Urban sprawl in southern California perpetually threatens native shrublands and grasslands, which intrinsically provide both biophysical and socioeconomic benefits to society. However, these vegetation types are simultaneously prone to high-intensity wildfires that lead to enormous damage to human interests. After the southern California firestorms of October 2003, new regulations were adopted that increased the mandatory vegetation clearance around structures in order to reduce fire risk, which may significantly impact the positive benefits that grasslands and shrublands provide. To address this apparent conflict, we investigated the tradeoffs between societal benefits derived from major shrubland, grassland, and woodland vegetation types in southern California versus the potential fire behavior associated with each vegetation type.

Two state-of-the-art, geographic information system–based software packages were utilized in the analysis, which focused on San Diego County, California. For each of the most common grassland, shrubland, and woodland vegetation communities in the area, FARSITE was utilized to assess potential fire behavior under average and extreme weather conditions. The most extreme fire behavior was found in nonnative grasslands and scrub oak chaparral communities and least extreme in coast live oak (Quercus agrifolia) communities. Under Santa Ana wind conditions, simulated fires in almost all vegetation types burned over 3 km into a developed area in removal, carbon sequestration, and stormwater retention for each of the vegetation types, but was found to be largely ineffective because it calculated no measurable benefits for any non-tree vegetation types. To ensure sustainable neighborhoods in the wildland–urban interface, diverse stakeholders must create collaborative management plans that simultaneously reduce fire risk and maximize societal benefits.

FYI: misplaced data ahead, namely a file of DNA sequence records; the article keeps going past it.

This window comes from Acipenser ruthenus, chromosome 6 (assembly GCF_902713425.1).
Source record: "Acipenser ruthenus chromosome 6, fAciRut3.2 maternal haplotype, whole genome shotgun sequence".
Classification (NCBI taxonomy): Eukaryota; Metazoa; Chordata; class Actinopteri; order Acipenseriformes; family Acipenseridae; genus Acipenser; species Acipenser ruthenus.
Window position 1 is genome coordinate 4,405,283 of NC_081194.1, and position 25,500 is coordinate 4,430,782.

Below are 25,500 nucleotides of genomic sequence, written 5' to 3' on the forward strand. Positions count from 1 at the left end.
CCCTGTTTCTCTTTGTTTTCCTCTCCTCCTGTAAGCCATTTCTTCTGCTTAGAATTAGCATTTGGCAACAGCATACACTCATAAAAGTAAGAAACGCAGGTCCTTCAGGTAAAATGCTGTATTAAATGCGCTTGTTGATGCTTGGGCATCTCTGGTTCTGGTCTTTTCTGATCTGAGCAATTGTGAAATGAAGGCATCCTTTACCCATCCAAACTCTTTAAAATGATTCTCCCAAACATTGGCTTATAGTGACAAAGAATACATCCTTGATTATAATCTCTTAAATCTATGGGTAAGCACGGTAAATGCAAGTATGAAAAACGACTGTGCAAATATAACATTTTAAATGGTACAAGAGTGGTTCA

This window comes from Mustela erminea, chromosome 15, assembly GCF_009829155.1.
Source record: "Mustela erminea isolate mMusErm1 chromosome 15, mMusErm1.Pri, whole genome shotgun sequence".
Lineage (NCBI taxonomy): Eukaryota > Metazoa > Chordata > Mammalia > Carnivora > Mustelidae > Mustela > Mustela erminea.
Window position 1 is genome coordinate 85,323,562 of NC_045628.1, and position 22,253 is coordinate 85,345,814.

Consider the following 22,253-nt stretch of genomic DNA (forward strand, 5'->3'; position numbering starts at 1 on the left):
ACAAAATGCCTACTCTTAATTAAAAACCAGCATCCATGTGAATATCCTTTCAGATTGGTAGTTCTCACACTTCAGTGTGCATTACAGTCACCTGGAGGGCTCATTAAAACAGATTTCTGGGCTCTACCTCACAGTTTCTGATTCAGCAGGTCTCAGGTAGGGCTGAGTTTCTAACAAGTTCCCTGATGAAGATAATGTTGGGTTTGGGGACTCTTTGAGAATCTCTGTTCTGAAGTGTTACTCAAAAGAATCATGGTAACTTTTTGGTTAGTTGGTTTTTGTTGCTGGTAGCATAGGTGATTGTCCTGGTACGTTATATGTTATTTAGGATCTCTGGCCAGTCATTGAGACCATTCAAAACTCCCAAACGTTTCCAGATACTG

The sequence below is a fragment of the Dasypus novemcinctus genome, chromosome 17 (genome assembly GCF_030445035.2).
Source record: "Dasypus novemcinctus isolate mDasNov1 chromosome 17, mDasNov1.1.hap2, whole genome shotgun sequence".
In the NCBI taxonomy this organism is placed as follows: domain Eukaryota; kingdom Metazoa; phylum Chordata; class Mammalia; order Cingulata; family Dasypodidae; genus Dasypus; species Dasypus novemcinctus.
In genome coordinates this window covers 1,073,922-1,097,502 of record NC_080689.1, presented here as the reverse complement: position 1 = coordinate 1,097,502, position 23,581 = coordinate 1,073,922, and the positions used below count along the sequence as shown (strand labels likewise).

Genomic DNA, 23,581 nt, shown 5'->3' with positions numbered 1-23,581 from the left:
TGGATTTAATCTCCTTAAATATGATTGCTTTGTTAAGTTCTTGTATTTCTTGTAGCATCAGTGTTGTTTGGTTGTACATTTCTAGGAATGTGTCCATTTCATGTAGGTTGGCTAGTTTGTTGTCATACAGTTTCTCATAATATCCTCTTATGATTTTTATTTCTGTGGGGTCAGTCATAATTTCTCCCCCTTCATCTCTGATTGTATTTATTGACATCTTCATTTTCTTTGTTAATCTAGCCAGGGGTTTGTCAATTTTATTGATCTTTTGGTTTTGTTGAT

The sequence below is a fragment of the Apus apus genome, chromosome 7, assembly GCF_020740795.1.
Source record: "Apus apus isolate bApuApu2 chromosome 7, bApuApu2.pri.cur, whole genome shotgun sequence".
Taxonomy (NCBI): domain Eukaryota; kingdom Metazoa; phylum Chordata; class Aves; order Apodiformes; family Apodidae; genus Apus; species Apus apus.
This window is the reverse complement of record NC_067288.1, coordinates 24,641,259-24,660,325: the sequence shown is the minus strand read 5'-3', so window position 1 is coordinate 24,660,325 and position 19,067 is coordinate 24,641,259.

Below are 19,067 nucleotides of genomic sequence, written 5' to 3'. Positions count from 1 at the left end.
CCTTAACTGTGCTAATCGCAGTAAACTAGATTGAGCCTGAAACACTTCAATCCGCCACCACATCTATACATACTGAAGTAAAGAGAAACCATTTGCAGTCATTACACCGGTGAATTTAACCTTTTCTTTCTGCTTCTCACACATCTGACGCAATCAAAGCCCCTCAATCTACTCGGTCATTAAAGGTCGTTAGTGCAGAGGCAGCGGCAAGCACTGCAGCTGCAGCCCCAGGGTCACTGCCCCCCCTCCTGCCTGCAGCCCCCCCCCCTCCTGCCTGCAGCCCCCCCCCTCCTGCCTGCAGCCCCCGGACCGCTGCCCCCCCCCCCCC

Environmental Sciences



URL: http://digitalcommons.calpoly.edu/nrm_fac/22